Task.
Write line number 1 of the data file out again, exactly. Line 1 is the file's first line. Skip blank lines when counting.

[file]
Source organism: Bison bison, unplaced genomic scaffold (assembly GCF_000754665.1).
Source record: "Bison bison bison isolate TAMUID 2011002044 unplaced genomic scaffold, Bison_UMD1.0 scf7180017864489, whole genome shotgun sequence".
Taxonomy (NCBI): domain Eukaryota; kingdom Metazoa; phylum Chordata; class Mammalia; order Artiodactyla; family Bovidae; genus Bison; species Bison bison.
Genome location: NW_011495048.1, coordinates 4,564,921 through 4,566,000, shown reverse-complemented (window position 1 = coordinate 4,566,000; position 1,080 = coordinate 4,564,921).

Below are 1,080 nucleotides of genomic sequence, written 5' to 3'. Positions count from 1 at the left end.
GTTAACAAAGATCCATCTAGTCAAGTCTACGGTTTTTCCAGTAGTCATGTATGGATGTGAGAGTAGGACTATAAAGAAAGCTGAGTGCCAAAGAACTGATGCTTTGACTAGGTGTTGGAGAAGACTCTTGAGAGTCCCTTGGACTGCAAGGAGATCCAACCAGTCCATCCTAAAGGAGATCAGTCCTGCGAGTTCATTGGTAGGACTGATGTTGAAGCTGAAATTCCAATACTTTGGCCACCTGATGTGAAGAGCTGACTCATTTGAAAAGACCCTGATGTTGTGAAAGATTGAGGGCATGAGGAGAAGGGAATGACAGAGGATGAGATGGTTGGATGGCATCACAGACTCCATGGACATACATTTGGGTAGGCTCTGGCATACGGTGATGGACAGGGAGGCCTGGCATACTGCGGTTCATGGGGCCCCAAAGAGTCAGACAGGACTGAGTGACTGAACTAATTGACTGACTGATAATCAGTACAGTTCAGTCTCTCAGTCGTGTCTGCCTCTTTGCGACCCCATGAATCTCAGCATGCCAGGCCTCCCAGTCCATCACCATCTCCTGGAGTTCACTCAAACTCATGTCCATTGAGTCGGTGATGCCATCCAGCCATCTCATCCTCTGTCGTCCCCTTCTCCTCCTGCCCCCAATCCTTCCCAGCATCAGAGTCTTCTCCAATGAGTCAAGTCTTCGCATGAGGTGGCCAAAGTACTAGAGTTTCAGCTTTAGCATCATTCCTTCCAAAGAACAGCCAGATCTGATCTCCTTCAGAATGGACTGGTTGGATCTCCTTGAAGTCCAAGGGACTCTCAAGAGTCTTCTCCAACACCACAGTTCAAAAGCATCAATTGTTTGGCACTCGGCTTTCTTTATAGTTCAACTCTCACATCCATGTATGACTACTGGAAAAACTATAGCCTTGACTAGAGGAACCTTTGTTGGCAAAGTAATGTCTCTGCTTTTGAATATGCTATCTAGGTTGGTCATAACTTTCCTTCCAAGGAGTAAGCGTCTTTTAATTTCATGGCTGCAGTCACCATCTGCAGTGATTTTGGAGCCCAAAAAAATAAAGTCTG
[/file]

Source organism: Bison bison, unplaced genomic scaffold (assembly GCF_000754665.1).